Review: Flatiron burger, Soho

Liking the branded cleavers

Flatiron is a small restaurant in Soho (Beak Street) known mainly for its namesake steaks, at £10 a pop. I’ve been meaning to pop in for a while and walked past at just the right time on a solo wander around the capital, it seemed perfect for lunch. I was seated quickly at a shared table (this is a no booking kind of place) in the narrow dining room. No nonsense decor was still stylish and suited the atmosphere. I liked the branded meat-cleaver style knives as well. Complimentary popcorn was brought quickly as I sat down. The waitress sold me on the burger this time round, not the steak, as the special and apparently voted the best in London, quite a claim.

Quite a bun

Excellent saladSo the burger special came with Bearnaise sauce / shallots, and apparently the patty is deep-fried (I requested pink). The buns are from St. John bakery, a good sign. And I went off-menu for my sides, no chips and instead a green salad. What actually came was a pear, blue cheese and walnut salad, luckily I like those ingredients. The pear was soft and sweet, a nice tang from the cheese, crunch from the walnuts and a great mixture of leaves. A very good side salad. As to the main event, the burger had a crisp crust to its exterior as you might expect from the cooking. The patty was beefy with that slight grass-fed funk. However it was a tiny bit dry, I think they need more fat in the mix to get it juicier. And it didn’t have any sharp ingredients (pickles) to cut through the meat. Bearnaise was good, but I’m not sure it’s a great ingredient on a burger personally. The bun had a good flavour and bite, but was a tad big for the patty size.

Overall, a good burger, although not the cheapest at £10 without sides. The beer list is good with some local London brews so all-in the bill was £20. I’ll be back to try the steak for sure, and quite possibly for another go at the burger.

 

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Review: One Sixty, West End Lane, NW6

You'll need the kitchen roll

NW6 was my stomping ground for quite a few years until recently. And having explored the area thoroughly for 5 years or so, it had got … stale. A few decent pubs, a few good Indian restaurants and the very notable Wet Fish cafe aside, I always found the mix of cafes and restaurants a bit odd, lots of distinctly average places in an area with a glut of young, well-heeled professionals.

Excellent bottled beer selection

So it was exciting to see a new opening (that wasn’t another Italian cafe or short-lived sushi restaurant). It was a smokehouse and bar, very on-trend and hopefully going to kick some life into the main high street, West End Lane. I was even more intrigued to see David Moore involved, the Michelin starred Marylebone restauranteur. We arrived at 9.15pm on a Thursday two weeks after opening and it was buzzing, people filling the 80 cover restaurant and a few standing at the long bar. Waiting at the bar, they clearly took their beer seriously with a decent draft selection and extremely good bottled selection, including some smaller London and USA brews. Supping my limited edition German style smoked Flue Faker from Camden, I thought this is looking promising.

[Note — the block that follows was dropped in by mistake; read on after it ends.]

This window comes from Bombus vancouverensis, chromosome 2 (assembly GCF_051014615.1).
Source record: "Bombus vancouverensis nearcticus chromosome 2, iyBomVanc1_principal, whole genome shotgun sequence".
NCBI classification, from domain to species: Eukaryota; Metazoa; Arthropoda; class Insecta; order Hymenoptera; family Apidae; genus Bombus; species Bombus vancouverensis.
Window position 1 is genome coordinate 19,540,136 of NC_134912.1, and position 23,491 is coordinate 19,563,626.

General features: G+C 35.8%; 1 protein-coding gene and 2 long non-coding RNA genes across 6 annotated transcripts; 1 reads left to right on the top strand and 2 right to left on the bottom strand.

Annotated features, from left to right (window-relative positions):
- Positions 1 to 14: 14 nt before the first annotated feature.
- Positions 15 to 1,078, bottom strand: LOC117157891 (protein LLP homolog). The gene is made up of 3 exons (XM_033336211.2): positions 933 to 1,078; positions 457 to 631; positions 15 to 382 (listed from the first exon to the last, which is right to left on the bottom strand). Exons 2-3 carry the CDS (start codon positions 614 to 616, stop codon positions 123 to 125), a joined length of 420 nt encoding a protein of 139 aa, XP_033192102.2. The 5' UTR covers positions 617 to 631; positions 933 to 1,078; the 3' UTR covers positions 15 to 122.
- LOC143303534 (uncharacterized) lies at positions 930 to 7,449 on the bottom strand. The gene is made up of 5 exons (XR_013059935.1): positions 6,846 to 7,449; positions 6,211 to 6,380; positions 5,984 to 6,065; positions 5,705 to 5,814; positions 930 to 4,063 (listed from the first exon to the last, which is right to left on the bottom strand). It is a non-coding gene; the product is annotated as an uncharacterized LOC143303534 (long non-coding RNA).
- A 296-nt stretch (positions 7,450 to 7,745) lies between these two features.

Short and inviting

Wings, celery and blue cheese dipNice selection of fresh pickles

We were seated at our booked table shortly after. The decor feels trendy with a slight “stripped back” look but clearly carefully crafted. I particularly liked the photography of high end London butchers on the walls, a nice dedication to the provenance of their key ingredient, meat. The menu is short, focused and full of treats for meat lovers. We opted for some pickles and hot wings to start. The pickles were an interesting mix of salted cucumber, carrot, gherkins and of all things, semi-dried tomatoes. Very fresh with good crunch, I liked the texture of them. I think they needed a touch more vinegary bite, although the carrot had plenty of garlic and the cucumbers a bit too much salt. But, a different variety and fresh. The wings were pretty generous (10 or so), and very moist and meaty for their size. It came with a heavy blue cheese dip and a nice touch of celery sticks. All good, BUT, they were not hot in any definition of the word. I’m all for subtlety in spicing, however the chilli kick was only just discernable. We had ordered some rye bread and marrow (a rather bargainous £1) which didn’t arrive unfortunately.

Look at the smoking on that cheek

Mains, smoked ox cheek arrived for me. Nestled in the classic enamel tins was a decent hunk of cheek, with a very impressive blackened smoke crust. A selection of pickles were in there as well (I wish I had been told since I ordered coleslaw as a side). Beautiful fork-tender meat, it was unfortunately let down with a chronic lack of seasoning. Such a shame since it was perfectly cooked and the pickles cut through the fatty meat. Salt helped alleviate it but a good dry rub 14hrs earlier when the smoking starting would have been a lot better. Phil had the burger, a dangerous move given Phil’s notoriously high burger standards. He was pleased overall with a good medium-rare patty, although the soft bun and large wet tomato caused “structural issues”. A side of chips was fine, a crisp exterior although slightly light interior.

So, £50 for a couple of good beers, some sharing starters and mains was perfectly acceptable (good value even). But, they really have to get a bit more flavour in there, underseasoned smoked meat and underspiced “hot” wings are still hanging offences in some of the lower States of America. Let’s hope they are still settling into the dishes and will perfect them over the next few weeks, I’m sure I’ll be back.

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